A METAL bar attacker is facing a jail sentence after being found guilty of an attack which left his victim with serious head injuries.
Peter Milne armed himself with the makeshift weapon before going to a pre-arranged fight which had been set up in a flurry of abusive texts by his victim Simon Bell.
The two men met at 5am in Tiverton's Pannier Market where Milne pulled the metal bar from the back of his trousers and used it to batter the other man about the head.
Both Milne and his victim had been drinking heavily at parties in different parts of the town and Mr Bell had set the venue for the fight with a text which said "Market, now".
Milne, 33, walked the short distance to the closed-down market but picked up the bar before he left. It formed part of a set of weight lifting kit and was normally used to hold dumbbells at either end. It is only a foot long but is a heavy piece of metal.
The fight lasted only a few minutes with other men gathered round and one joining in to headbutt Mr Bell at one stage before Mr Bell was battered to the ground by the metal bar.
Milne left 31-year-old Mr Bell semi-conscious on the ground and as he walked away he sent a taunting text which read 'Ha, that worked'.
The victim spent a 15 days in intensive care in the neurosurgery unit at Derriford Hospital in Plymouth where doctors found nine wounds on his head where he had been hit by the bar.
He has since made a full recovery but told the jury it was a miracle he was still alive and that he had no memory of the fight.
Milne, of Newport Street, Tiverton, denied causing grievous bodily harm, wounding and having an offensive weapon.
He claimed he was acting in self defence but a jury at Exeter Crown Court found him guilty of wounding and having the dumbbell bar as an offensive weapon.
The jury were discharged from reaching a verdict on the charge of inflicting grievous bodily harm and the prosecution will not pursue the count.
The jury reached their decision without knowing he had been cleared of the more serious charge of wounding with intent to cause GBH at an earlier trial in August last year.
The jury in that case were unable to reach a verdict of the other charges.
Judge Francis Gilbert QC, remanded Milne in custody to await sentence. He told him: "The defendant will remain in custody and the sentencing will take place on Friday.
During a week-long trial the jury heard there was bad blood between the two men, who had both been at separate late night parties at Bampton Street and Angel Hill in Tiverton before they arranged to settle their differences in the closed-up Pannier Market.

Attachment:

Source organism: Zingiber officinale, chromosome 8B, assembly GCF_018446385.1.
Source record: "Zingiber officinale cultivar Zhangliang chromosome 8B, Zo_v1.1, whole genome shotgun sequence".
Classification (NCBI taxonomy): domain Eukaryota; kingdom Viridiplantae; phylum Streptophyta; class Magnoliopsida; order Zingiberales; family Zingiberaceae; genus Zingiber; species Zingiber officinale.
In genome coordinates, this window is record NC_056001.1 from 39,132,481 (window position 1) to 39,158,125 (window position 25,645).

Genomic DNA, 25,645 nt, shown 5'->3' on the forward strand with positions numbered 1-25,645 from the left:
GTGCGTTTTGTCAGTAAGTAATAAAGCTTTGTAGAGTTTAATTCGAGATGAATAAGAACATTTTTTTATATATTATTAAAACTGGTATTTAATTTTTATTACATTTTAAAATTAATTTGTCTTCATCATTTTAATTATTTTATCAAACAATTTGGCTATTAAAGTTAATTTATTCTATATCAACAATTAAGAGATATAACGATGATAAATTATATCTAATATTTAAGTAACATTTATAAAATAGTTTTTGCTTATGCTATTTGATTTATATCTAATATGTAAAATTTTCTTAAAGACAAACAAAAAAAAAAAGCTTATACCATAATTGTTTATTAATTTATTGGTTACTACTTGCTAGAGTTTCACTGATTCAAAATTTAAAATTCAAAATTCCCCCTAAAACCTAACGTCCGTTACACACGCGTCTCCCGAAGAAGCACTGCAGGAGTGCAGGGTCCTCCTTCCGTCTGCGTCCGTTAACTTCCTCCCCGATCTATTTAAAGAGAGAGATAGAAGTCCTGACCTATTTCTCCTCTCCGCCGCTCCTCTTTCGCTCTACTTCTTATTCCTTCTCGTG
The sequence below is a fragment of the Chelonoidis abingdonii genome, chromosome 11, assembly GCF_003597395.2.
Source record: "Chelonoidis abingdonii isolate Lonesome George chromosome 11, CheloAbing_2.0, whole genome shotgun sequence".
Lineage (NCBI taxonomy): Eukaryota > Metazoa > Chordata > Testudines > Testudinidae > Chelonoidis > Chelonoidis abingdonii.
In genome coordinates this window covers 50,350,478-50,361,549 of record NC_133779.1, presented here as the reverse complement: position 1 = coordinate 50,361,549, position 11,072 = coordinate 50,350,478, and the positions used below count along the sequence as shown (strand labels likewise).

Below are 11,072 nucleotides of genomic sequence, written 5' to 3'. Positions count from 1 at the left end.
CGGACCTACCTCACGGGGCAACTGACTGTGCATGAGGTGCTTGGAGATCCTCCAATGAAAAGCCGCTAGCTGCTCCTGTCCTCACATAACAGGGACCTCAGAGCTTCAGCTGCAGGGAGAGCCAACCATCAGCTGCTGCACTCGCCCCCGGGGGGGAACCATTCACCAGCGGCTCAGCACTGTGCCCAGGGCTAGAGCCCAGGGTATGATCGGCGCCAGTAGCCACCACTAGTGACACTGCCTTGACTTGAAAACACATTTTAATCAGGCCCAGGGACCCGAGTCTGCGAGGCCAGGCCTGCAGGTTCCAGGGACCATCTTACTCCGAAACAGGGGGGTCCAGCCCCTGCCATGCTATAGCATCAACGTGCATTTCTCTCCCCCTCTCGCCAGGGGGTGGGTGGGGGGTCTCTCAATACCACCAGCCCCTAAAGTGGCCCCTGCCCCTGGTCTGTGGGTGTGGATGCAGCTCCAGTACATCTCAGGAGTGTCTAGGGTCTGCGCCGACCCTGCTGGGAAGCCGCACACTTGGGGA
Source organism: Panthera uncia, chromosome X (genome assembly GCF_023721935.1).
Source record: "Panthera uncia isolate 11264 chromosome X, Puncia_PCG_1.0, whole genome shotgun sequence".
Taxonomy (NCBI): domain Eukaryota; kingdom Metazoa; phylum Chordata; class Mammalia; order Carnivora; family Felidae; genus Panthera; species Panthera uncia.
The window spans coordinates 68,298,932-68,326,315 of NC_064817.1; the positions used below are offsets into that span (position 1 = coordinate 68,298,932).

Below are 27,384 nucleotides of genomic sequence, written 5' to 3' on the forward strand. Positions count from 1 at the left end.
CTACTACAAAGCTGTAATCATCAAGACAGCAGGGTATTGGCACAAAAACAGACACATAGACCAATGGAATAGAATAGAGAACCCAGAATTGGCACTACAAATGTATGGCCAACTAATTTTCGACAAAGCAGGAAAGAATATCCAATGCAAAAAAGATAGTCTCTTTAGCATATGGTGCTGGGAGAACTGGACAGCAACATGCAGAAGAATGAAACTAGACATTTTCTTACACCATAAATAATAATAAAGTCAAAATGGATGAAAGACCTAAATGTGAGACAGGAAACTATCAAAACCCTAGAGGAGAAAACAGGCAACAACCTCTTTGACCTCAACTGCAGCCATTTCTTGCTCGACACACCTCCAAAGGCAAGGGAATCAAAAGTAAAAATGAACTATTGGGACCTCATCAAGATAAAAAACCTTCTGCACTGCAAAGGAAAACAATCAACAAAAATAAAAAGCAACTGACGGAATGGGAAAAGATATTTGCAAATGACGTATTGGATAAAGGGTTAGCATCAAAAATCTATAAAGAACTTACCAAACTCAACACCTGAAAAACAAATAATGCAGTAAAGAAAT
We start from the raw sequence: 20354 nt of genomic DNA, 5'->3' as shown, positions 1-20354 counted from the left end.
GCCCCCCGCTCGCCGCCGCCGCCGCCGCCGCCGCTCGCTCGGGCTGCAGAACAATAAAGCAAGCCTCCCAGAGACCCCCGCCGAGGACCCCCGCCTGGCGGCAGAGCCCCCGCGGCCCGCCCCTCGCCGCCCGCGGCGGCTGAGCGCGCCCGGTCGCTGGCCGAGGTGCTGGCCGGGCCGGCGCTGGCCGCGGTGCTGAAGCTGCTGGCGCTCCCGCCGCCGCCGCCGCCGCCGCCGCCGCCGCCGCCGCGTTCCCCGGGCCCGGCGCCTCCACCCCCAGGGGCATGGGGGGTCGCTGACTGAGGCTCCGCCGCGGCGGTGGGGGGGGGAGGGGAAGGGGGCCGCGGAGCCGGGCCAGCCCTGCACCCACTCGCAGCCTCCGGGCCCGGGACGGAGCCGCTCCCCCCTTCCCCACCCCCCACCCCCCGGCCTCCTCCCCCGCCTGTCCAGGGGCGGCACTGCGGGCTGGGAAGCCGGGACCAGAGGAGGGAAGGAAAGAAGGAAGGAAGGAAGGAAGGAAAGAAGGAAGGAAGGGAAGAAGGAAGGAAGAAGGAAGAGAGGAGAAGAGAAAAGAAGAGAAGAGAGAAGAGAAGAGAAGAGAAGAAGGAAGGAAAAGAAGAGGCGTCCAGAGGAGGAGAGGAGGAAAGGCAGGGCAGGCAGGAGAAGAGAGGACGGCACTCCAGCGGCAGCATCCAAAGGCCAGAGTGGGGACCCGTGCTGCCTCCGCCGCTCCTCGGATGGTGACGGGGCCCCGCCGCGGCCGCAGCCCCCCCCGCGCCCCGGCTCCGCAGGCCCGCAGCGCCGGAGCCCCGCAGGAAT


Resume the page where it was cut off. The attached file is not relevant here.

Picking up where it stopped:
Milne claimed he armed himself because Mr Bell's abusive texts included threats that he would 'stick him in the neck' and 'have his eyes'.
He insisted his opponent had come at him armed with a blade from a Stanley knife but nothing of this kind was found at the scene and Mr Bell had no chance to dispose of it because he was lying injured in the market.
Milne was arrested hiding on the roof of a friend's house four hours after the fight after getting rid of some of the blood-stained clothes he had been wearing.
He told the jury he used the metal bar after seeing Mr Bell with a knife. He said he hit the other man but it did not stop him, so he hit him again until he went to the ground.
Milne said that Mr Bell then staggered to his feet again and was on the verge of stabbing him when he used the metal bar to subdue him again.
He insisted he stopped hitting him as soon as he thought he was no longer a threat.
He said: "I hit him once on the head. He came back at me and I feared for my life. He had a knife so I hit him again. I was scared. I did what I had to do to avoid being stabbed.
"I did not hit him with full force. If I had done there would not have been a lot of him left. I could see he'd had enough so I stopped of my own accord.
"I was in shock. I had nearly been killed. I was very frightened. The knife was just inches away from me. If I did not have that bar with me I would probably be in the grave right now."
Mr Bell insisted he had never carried a blade and would not have had one on the night of the fight.
He said: "I have no recollection of the circumstances that led me to being in hospital. I have made a good recovery and been told it is a miracle I have done so.
"Whether or not I was in my right mind I would never threaten to take a weapon to anyone. I don't go around threatening people. I would only react if I felt my life was threatened. I am not the sort of person who goes around causing arguments or throwing my weight around.
"There has never, ever been a point where I would carry a weapon."